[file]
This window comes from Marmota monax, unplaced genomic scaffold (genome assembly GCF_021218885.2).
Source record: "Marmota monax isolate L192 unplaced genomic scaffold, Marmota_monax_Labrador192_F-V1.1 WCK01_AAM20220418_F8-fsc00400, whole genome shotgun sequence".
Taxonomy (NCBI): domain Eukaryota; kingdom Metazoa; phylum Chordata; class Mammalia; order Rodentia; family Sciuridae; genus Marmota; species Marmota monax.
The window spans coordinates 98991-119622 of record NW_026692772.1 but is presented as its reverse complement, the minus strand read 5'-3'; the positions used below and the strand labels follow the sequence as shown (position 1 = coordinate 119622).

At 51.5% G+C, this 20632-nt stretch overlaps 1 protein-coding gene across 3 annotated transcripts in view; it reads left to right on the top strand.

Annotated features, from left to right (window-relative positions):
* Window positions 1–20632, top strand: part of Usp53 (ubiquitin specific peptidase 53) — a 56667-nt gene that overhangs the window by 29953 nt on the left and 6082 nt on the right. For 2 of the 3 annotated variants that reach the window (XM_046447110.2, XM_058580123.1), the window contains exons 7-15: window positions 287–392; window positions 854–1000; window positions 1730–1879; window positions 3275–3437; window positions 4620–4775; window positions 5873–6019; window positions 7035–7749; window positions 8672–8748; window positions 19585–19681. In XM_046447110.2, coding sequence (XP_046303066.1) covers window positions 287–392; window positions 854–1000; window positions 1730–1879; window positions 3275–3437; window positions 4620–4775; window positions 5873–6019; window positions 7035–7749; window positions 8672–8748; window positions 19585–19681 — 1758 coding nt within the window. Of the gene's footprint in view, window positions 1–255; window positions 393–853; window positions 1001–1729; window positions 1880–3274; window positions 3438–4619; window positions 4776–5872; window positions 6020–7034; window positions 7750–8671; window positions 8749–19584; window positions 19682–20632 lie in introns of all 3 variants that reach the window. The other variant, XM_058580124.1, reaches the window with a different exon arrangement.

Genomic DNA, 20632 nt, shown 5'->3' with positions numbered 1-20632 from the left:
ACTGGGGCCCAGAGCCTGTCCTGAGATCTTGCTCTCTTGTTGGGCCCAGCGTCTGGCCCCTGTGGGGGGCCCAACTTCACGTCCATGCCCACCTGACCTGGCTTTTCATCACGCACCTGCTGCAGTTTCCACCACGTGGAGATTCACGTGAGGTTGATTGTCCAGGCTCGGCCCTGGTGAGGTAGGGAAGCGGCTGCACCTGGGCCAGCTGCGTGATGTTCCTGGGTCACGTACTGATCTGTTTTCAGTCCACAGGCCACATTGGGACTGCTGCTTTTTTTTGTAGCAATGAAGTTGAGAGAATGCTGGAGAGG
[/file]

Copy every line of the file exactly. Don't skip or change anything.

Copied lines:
This window comes from Marmota monax, unplaced genomic scaffold (genome assembly GCF_021218885.2).
Source record: "Marmota monax isolate L192 unplaced genomic scaffold, Marmota_monax_Labrador192_F-V1.1 WCK01_AAM20220418_F8-fsc00400, whole genome shotgun sequence".
Taxonomy (NCBI): domain Eukaryota; kingdom Metazoa; phylum Chordata; class Mammalia; order Rodentia; family Sciuridae; genus Marmota; species Marmota monax.
The window spans coordinates 98991-119622 of record NW_026692772.1 but is presented as its reverse complement, the minus strand read 5'-3'; the positions used below and the strand labels follow the sequence as shown (position 1 = coordinate 119622).

At 51.5% G+C, this 20632-nt stretch overlaps 1 protein-coding gene across 3 annotated transcripts in view; it reads left to right on the top strand.

Annotated features, from left to right (window-relative positions):
* Window positions 1–20632, top strand: part of Usp53 (ubiquitin specific peptidase 53) — a 56667-nt gene that overhangs the window by 29953 nt on the left and 6082 nt on the right. For 2 of the 3 annotated variants that reach the window (XM_046447110.2, XM_058580123.1), the window contains exons 7-15: window positions 287–392; window positions 854–1000; window positions 1730–1879; window positions 3275–3437; window positions 4620–4775; window positions 5873–6019; window positions 7035–7749; window positions 8672–8748; window positions 19585–19681. In XM_046447110.2, coding sequence (XP_046303066.1) covers window positions 287–392; window positions 854–1000; window positions 1730–1879; window positions 3275–3437; window positions 4620–4775; window positions 5873–6019; window positions 7035–7749; window positions 8672–8748; window positions 19585–19681 — 1758 coding nt within the window. Of the gene's footprint in view, window positions 1–255; window positions 393–853; window positions 1001–1729; window positions 1880–3274; window positions 3438–4619; window positions 4776–5872; window positions 6020–7034; window positions 7750–8671; window positions 8749–19584; window positions 19682–20632 lie in introns of all 3 variants that reach the window. The other variant, XM_058580124.1, reaches the window with a different exon arrangement.

Genomic DNA, 20632 nt, shown 5'->3' with positions numbered 1-20632 from the left:
ACTGGGGCCCAGAGCCTGTCCTGAGATCTTGCTCTCTTGTTGGGCCCAGCGTCTGGCCCCTGTGGGGGGCCCAACTTCACGTCCATGCCCACCTGACCTGGCTTTTCATCACGCACCTGCTGCAGTTTCCACCACGTGGAGATTCACGTGAGGTTGATTGTCCAGGCTCGGCCCTGGTGAGGTAGGGAAGCGGCTGCACCTGGGCCAGCTGCGTGATGTTCCTGGGTCACGTACTGATCTGTTTTCAGTCCACAGGCCACATTGGGACTGCTGCTTTTTTTTGTAGCAATGAAGTTGAGAGAATGCTGGAGAGG